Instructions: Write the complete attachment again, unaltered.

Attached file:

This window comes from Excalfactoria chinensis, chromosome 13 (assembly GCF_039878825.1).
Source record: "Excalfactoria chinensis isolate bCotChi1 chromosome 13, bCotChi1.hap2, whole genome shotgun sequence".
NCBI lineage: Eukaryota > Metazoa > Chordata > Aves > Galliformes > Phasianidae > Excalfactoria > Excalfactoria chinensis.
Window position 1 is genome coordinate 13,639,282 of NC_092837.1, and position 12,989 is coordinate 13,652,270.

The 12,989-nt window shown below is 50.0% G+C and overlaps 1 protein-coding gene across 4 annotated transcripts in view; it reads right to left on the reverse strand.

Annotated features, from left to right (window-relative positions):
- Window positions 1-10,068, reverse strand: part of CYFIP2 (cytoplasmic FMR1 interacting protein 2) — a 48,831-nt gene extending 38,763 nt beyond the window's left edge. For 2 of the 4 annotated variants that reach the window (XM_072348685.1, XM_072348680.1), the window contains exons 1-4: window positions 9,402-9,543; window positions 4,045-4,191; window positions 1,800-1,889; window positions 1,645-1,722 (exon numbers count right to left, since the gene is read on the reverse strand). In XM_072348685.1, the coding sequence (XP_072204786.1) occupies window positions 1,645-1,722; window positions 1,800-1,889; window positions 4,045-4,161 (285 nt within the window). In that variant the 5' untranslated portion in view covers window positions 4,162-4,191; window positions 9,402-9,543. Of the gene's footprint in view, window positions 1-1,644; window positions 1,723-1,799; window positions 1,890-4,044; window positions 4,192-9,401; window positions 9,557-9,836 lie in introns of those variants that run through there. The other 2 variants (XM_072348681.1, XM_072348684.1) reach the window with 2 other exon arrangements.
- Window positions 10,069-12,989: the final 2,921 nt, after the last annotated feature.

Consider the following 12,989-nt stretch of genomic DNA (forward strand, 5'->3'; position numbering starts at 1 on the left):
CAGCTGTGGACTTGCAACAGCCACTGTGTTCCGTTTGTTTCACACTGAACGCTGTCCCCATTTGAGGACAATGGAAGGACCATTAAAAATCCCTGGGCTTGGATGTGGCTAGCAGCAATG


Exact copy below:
This window comes from Excalfactoria chinensis, chromosome 13 (assembly GCF_039878825.1).
Source record: "Excalfactoria chinensis isolate bCotChi1 chromosome 13, bCotChi1.hap2, whole genome shotgun sequence".
NCBI lineage: Eukaryota > Metazoa > Chordata > Aves > Galliformes > Phasianidae > Excalfactoria > Excalfactoria chinensis.
Window position 1 is genome coordinate 13,639,282 of NC_092837.1, and position 12,989 is coordinate 13,652,270.

The 12,989-nt window shown below is 50.0% G+C and overlaps 1 protein-coding gene across 4 annotated transcripts in view; it reads right to left on the reverse strand.

Annotated features, from left to right (window-relative positions):
- Window positions 1-10,068, reverse strand: part of CYFIP2 (cytoplasmic FMR1 interacting protein 2) — a 48,831-nt gene extending 38,763 nt beyond the window's left edge. For 2 of the 4 annotated variants that reach the window (XM_072348685.1, XM_072348680.1), the window contains exons 1-4: window positions 9,402-9,543; window positions 4,045-4,191; window positions 1,800-1,889; window positions 1,645-1,722 (exon numbers count right to left, since the gene is read on the reverse strand). In XM_072348685.1, the coding sequence (XP_072204786.1) occupies window positions 1,645-1,722; window positions 1,800-1,889; window positions 4,045-4,161 (285 nt within the window). In that variant the 5' untranslated portion in view covers window positions 4,162-4,191; window positions 9,402-9,543. Of the gene's footprint in view, window positions 1-1,644; window positions 1,723-1,799; window positions 1,890-4,044; window positions 4,192-9,401; window positions 9,557-9,836 lie in introns of those variants that run through there. The other 2 variants (XM_072348681.1, XM_072348684.1) reach the window with 2 other exon arrangements.
- Window positions 10,069-12,989: the final 2,921 nt, after the last annotated feature.

Consider the following 12,989-nt stretch of genomic DNA (forward strand, 5'->3'; position numbering starts at 1 on the left):
CAGCTGTGGACTTGCAACAGCCACTGTGTTCCGTTTGTTTCACACTGAACGCTGTCCCCATTTGAGGACAATGGAAGGACCATTAAAAATCCCTGGGCTTGGATGTGGCTAGCAGCAATG